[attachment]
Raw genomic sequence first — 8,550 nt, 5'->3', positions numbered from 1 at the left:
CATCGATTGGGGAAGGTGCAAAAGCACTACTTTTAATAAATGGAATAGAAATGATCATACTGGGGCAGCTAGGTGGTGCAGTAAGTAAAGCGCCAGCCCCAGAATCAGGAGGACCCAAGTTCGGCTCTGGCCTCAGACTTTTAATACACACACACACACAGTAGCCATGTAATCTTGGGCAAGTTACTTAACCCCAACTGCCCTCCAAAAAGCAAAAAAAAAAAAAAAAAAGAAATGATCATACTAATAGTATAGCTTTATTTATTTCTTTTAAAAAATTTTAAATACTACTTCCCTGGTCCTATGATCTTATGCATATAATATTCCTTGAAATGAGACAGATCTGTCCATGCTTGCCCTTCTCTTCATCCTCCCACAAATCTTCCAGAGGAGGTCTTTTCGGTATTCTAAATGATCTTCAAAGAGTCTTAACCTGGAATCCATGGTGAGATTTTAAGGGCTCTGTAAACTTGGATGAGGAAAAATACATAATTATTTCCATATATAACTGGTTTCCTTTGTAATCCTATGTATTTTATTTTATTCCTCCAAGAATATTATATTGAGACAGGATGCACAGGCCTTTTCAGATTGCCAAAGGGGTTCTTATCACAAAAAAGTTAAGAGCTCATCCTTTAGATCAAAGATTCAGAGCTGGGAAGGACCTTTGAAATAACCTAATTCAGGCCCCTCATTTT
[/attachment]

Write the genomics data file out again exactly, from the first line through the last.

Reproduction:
Raw genomic sequence first — 8,550 nt, 5'->3', positions numbered from 1 at the left:
CATCGATTGGGGAAGGTGCAAAAGCACTACTTTTAATAAATGGAATAGAAATGATCATACTGGGGCAGCTAGGTGGTGCAGTAAGTAAAGCGCCAGCCCCAGAATCAGGAGGACCCAAGTTCGGCTCTGGCCTCAGACTTTTAATACACACACACACACAGTAGCCATGTAATCTTGGGCAAGTTACTTAACCCCAACTGCCCTCCAAAAAGCAAAAAAAAAAAAAAAAAAGAAATGATCATACTAATAGTATAGCTTTATTTATTTCTTTTAAAAAATTTTAAATACTACTTCCCTGGTCCTATGATCTTATGCATATAATATTCCTTGAAATGAGACAGATCTGTCCATGCTTGCCCTTCTCTTCATCCTCCCACAAATCTTCCAGAGGAGGTCTTTTCGGTATTCTAAATGATCTTCAAAGAGTCTTAACCTGGAATCCATGGTGAGATTTTAAGGGCTCTGTAAACTTGGATGAGGAAAAATACATAATTATTTCCATATATAACTGGTTTCCTTTGTAATCCTATGTATTTTATTTTATTCCTCCAAGAATATTATATTGAGACAGGATGCACAGGCCTTTTCAGATTGCCAAAGGGGTTCTTATCACAAAAAAGTTAAGAGCTCATCCTTTAGATCAAAGATTCAGAGCTGGGAAGGACCTTTGAAATAACCTAATTCAGGCCCCTCATTTT